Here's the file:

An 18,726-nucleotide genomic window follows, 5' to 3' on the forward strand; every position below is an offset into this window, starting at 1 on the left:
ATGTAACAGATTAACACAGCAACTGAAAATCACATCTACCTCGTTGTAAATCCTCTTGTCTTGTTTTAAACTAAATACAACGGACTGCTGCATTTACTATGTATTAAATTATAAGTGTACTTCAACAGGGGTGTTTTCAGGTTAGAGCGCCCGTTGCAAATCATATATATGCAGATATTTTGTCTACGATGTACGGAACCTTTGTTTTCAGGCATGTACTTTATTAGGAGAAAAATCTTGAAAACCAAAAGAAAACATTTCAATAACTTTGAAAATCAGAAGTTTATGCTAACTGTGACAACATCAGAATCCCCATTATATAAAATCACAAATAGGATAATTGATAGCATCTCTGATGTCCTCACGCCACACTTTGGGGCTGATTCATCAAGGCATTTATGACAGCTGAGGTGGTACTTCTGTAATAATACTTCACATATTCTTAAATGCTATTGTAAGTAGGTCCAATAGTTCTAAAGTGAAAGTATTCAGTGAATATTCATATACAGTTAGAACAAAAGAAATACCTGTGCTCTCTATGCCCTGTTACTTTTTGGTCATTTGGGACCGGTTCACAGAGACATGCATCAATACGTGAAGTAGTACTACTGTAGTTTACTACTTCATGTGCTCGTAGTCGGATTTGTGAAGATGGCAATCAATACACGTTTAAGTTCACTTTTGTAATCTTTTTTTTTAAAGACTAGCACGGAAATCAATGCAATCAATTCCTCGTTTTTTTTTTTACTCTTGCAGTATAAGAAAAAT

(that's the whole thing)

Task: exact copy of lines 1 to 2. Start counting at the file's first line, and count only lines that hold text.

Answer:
An 18,726-nucleotide genomic window follows, 5' to 3' on the forward strand; every position below is an offset into this window, starting at 1 on the left:
ATGTAACAGATTAACACAGCAACTGAAAATCACATCTACCTCGTTGTAAATCCTCTTGTCTTGTTTTAAACTAAATACAACGGACTGCTGCATTTACTATGTATTAAATTATAAGTGTACTTCAACAGGGGTGTTTTCAGGTTAGAGCGCCCGTTGCAAATCATATATATGCAGATATTTTGTCTACGATGTACGGAACCTTTGTTTTCAGGCATGTACTTTATTAGGAGAAAAATCTTGAAAACCAAAAGAAAACATTTCAATAACTTTGAAAATCAGAAGTTTATGCTAACTGTGACAACATCAGAATCCCCATTATATAAAATCACAAATAGGATAATTGATAGCATCTCTGATGTCCTCACGCCACACTTTGGGGCTGATTCATCAAGGCATTTATGACAGCTGAGGTGGTACTTCTGTAATAATACTTCACATATTCTTAAATGCTATTGTAAGTAGGTCCAATAGTTCTAAAGTGAAAGTATTCAGTGAATATTCATATACAGTTAGAACAAAAGAAATACCTGTGCTCTCTATGCCCTGTTACTTTTTGGTCATTTGGGACCGGTTCACAGAGACATGCATCAATACGTGAAGTAGTACTACTGTAGTTTACTACTTCATGTGCTCGTAGTCGGATTTGTGAAGATGGCAATCAATACACGTTTAAGTTCACTTTTGTAATCTTTTTTTTTAAAGACTAGCACGGAAATCAATGCAATCAATTCCTCGTTTTTTTTTTTACTCTTGCAGTATAAGAAAAAT